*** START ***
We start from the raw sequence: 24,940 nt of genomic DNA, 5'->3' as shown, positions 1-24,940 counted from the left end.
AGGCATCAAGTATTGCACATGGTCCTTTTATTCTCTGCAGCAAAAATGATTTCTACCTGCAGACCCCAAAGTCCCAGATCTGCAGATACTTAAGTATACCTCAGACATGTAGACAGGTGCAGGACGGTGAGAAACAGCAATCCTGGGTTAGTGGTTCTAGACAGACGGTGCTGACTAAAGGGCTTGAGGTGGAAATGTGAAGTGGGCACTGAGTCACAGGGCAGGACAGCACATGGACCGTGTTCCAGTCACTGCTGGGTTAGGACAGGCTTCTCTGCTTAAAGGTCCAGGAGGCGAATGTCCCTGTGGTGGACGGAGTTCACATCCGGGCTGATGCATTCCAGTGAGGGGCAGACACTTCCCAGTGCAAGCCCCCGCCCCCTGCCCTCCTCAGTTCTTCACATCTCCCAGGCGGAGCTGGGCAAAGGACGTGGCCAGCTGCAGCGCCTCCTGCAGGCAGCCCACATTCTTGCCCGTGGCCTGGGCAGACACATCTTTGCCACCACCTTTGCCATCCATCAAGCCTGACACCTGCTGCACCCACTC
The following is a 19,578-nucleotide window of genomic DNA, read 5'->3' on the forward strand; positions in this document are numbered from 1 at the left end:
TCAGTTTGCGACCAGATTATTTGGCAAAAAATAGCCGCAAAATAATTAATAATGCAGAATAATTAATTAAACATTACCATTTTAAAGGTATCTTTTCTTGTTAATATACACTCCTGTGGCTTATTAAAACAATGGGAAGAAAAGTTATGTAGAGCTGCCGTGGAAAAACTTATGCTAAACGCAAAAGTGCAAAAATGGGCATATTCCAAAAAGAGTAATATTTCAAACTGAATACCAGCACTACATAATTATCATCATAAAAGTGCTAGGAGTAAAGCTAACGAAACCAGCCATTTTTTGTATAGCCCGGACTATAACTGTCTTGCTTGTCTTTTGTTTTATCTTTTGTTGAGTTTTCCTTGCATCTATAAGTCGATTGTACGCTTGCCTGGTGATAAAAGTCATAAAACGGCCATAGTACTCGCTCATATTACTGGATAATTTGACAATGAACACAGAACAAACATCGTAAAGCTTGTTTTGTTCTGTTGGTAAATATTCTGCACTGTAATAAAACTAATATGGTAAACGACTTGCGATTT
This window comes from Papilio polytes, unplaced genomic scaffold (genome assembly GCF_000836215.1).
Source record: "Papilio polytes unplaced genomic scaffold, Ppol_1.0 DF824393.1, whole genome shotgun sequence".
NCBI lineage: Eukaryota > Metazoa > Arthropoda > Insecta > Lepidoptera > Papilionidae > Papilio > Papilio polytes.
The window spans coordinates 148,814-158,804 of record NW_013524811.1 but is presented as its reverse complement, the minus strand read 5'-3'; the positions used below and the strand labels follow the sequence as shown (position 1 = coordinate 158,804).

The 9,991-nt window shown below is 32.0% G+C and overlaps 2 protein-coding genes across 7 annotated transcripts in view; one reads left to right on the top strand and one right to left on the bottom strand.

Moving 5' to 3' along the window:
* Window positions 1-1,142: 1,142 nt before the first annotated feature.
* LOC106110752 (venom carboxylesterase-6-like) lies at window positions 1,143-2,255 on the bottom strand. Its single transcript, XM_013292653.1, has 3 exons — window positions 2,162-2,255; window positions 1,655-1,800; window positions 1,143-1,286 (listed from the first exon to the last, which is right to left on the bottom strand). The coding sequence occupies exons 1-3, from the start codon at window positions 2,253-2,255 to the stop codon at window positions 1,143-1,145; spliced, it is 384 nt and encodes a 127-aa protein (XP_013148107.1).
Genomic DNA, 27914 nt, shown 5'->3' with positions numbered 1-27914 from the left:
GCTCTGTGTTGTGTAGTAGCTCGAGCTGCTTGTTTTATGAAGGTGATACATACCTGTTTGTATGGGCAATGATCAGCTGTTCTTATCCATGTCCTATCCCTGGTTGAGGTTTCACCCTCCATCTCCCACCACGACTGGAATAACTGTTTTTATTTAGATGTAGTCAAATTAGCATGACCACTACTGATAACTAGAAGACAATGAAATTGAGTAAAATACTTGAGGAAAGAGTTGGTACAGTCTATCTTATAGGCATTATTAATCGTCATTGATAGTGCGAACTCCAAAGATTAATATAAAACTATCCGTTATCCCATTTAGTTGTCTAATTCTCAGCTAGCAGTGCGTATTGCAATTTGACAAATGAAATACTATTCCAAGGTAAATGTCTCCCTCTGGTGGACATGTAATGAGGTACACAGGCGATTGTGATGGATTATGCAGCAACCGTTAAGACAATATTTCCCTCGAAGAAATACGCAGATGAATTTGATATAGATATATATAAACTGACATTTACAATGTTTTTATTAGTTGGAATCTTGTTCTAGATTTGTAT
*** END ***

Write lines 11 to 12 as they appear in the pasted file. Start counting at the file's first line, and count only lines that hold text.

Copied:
* Window positions 1-1,142: 1,142 nt before the first annotated feature.
* LOC106110752 (venom carboxylesterase-6-like) lies at window positions 1,143-2,255 on the bottom strand. Its single transcript, XM_013292653.1, has 3 exons — window positions 2,162-2,255; window positions 1,655-1,800; window positions 1,143-1,286 (listed from the first exon to the last, which is right to left on the bottom strand). The coding sequence occupies exons 1-3, from the start codon at window positions 2,253-2,255 to the stop codon at window positions 1,143-1,145; spliced, it is 384 nt and encodes a 127-aa protein (XP_013148107.1).